Reports suggest that CSF leaks occur in approximately 2% of all head injuries and in about 5% to 12% of basal skull fractures (58, 114, 166). According to Brodie and Thompson, as well as Friedman et al., CSF fistulas are most commonly associated with fontal sinus fractures, followed by orbital and petrous bone fractures (21, 58). The majority of these posttraumatic CSF leaks resolve through spontaneous closure within the first 24 to 48 h (58). While most affected adult patients have clinical symptoms suggestive of a CSF leak, consisting primarily of rinorrhea or otorrhea, a smaller proportion have clinically occult leaks (58). The diagnosis in children is more challenging, as CSF rhinorrhea is often not recognized unless externally apparent.
There have been numerous reports of CSF leaks with a delayed onset following the injury. In most cases, these fistulas become apparent within the first month (58), but delays up to several years have been reported, including a patient who developed rhinorrhea 34 years after sustaining a head injury (179).
Persistent CSF fluid fistulas after head injury can lead to posture-related headaches and pneumocephalus and render the individual vulnerable to invasion of the intradural space by organisms inhabiting the nasopharyngeal spaces. A retrospective analysis of 160 patients with CSF leak after closed head injury by Eljamel and Foy suggests that the risk of developing meningitis is greatest (9.1%) in the first week after the trauma (46). Following this period, those authors estimated the risk to be around 8% per month for the first 6 months and about 8% per year thereafter.
The literature search identified 102 patients with recurrent meningitis secondary to head injury. Most publications in this category were single case reports or very small case series. Only five publications described more than five cases (1, 46, 58, 124, 184). In many cases, there was a significant gap between the traumatic event and the first presentation with meningitis. In one unusual case, this interval was 31 years (205). Numerous reports highlighted patients who had suffered several episodes of meningitis before the correct diagnosis was made (79, 90, 92, 184, 223). At the extreme end of the spectrum was a patient with a posttraumatic ethmoidal CSF fistula with 39 episodes of bacterial meningitis (including 28 episodes of pneumococcal meningitis) over a 20-year period despite immunization with a polyvalent pneumococcal vaccine and prophylaxis with penicillin (79).
S. pneumoniae was by far the most common causative agent in this group of patients, accounting for 89% of all culture-positive episodes, followed by H. influenzae (6%) and N. meningitidis (4%).
One interesting report described a 45-year-old woman with meningitis who had experienced intermittent watery discharge from the left nostril from the time she had sustained a severe head injury as a child. Group B streptococci were cultured from the CSF. Although those authors did not confirm the presence of a CSF leak, as the patient died despite adequate therapy, an underlying fistula appears to be likely. In this context, it should be mentioned that although group B streptococcal meningitis occurs predominantly in the neonatal period, it does infrequently affect adults (43, 181).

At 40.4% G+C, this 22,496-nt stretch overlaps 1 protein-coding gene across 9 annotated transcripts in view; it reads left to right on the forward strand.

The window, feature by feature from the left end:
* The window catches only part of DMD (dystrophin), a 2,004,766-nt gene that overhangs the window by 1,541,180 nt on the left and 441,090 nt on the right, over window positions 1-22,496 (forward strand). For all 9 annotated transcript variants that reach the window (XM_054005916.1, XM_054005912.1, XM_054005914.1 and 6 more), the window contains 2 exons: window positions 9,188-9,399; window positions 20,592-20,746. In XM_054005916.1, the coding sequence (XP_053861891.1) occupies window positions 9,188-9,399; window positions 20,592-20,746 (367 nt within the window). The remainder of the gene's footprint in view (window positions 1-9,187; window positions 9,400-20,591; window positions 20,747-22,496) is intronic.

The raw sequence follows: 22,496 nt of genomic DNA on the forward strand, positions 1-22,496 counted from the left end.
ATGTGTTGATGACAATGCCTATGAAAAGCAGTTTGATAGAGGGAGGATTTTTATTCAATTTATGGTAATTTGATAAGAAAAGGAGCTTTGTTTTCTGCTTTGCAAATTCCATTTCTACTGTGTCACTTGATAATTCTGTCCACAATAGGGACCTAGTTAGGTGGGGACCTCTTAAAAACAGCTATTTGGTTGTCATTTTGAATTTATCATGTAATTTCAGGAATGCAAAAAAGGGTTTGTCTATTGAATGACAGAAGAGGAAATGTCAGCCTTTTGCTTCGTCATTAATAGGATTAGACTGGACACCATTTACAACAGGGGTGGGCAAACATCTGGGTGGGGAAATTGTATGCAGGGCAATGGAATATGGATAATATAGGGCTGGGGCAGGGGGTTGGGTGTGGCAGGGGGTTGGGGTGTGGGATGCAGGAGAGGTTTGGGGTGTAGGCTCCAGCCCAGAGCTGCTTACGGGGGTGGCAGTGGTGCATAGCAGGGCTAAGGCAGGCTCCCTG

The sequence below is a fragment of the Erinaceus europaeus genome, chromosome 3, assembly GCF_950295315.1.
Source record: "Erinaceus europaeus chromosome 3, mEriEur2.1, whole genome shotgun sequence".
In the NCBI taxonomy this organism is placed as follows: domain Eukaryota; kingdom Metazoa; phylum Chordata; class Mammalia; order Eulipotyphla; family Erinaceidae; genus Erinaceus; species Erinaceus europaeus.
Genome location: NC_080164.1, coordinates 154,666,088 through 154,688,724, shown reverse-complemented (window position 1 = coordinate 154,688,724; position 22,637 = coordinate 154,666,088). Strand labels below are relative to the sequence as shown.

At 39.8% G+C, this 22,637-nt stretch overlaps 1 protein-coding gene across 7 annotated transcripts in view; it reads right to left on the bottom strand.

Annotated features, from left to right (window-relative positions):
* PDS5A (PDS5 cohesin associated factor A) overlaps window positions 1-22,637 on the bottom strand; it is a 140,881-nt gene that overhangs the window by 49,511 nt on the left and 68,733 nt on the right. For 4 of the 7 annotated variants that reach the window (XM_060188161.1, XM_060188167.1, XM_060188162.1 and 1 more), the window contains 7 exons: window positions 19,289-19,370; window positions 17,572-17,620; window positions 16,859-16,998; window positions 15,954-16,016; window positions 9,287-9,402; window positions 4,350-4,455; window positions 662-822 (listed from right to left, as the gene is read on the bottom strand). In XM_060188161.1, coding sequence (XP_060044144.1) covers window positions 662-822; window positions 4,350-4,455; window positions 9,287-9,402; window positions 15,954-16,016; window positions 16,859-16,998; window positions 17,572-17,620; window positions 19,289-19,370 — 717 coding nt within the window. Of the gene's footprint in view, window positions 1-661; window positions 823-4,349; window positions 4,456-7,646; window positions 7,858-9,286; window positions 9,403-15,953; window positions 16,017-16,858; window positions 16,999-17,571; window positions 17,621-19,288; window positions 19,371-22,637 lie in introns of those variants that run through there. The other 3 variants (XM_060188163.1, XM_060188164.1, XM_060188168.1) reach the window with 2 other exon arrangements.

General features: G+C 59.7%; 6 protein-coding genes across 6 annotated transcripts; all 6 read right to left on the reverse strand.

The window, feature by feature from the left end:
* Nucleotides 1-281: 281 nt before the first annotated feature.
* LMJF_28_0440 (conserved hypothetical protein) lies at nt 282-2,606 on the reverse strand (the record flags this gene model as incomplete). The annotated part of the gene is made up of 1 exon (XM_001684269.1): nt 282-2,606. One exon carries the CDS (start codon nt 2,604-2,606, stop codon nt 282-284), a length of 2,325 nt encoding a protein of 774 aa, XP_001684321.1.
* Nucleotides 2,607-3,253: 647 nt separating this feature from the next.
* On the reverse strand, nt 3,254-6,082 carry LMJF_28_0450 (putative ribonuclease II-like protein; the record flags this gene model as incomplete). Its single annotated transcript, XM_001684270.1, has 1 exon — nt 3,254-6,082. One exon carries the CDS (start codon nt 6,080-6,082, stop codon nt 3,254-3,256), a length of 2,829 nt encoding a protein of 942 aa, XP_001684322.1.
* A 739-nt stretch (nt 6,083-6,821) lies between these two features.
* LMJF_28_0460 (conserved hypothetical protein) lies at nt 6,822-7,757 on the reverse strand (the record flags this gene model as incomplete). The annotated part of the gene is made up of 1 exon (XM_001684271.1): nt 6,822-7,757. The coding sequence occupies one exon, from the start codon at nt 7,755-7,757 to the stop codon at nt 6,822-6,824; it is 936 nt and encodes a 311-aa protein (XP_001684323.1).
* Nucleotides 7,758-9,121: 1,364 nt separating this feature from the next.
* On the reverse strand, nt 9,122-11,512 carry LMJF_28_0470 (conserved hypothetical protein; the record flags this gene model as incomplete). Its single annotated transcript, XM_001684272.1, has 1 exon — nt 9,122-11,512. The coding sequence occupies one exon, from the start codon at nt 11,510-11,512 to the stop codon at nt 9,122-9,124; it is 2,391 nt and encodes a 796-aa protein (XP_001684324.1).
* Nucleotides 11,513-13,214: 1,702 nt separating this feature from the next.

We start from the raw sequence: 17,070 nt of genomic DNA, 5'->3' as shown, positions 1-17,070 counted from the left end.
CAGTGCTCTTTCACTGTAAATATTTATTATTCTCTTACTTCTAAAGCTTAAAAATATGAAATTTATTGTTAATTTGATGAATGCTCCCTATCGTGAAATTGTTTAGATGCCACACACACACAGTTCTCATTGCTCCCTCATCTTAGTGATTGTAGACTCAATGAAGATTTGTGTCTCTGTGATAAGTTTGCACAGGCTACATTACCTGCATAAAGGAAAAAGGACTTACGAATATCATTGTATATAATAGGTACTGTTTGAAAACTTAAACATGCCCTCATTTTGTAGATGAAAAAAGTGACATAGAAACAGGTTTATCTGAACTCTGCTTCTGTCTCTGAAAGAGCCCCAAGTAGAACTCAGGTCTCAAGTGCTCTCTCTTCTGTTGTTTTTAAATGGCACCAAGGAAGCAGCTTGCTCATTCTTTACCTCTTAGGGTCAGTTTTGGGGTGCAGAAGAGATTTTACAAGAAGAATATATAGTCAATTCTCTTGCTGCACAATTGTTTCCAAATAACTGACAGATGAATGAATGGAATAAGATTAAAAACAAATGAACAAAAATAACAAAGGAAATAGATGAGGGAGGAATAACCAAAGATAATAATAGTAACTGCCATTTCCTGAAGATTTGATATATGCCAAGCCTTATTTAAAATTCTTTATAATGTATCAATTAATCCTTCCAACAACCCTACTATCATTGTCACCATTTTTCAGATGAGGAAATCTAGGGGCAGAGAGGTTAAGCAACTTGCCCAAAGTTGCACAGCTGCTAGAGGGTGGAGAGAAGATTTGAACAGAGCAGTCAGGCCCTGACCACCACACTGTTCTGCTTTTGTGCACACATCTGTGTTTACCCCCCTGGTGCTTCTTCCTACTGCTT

Cranial tumors resulting in the erosion of the skull base only rarely appear to be associated with recurrent meningitis unless in association with complications related to neurosurgery or radiotherapy. The literature search identified a single case in this category, a 53-year-old woman diagnosed with a meningioma, who experienced two episodes of meningitis 4 years apart before the tumor was identified (91). However, the involvement of a CSF fistula in this case remains unclear, as there was no involvement of the middle ear and no evidence of temporal bone dehiscence intraoperatively.

Congenital Immunodeficiencies

Data from the above-mentioned prospective study on community-acquired recurrent meningitis by Adriani et al. suggested that only 9% of cases have an underlying immunodeficiency (1). However, that study included patients who had undergone neurosurgery, therefore skewing the data in favor of anatomical defects. Also, no predisposing condition was identified in 23% of the patients in that study. The particular immunological investigations undertaken were not detailed, but complement deficiencies were not routinely assessed. It is therefore possible that the proportion attributable to immunodeficiencies was considerably higher. Thus, all individuals with recurrent bacterial meningitis without an obvious history or clinical finding suggestive of an anatomical problem should undergo an immunological evaluation as outlined below.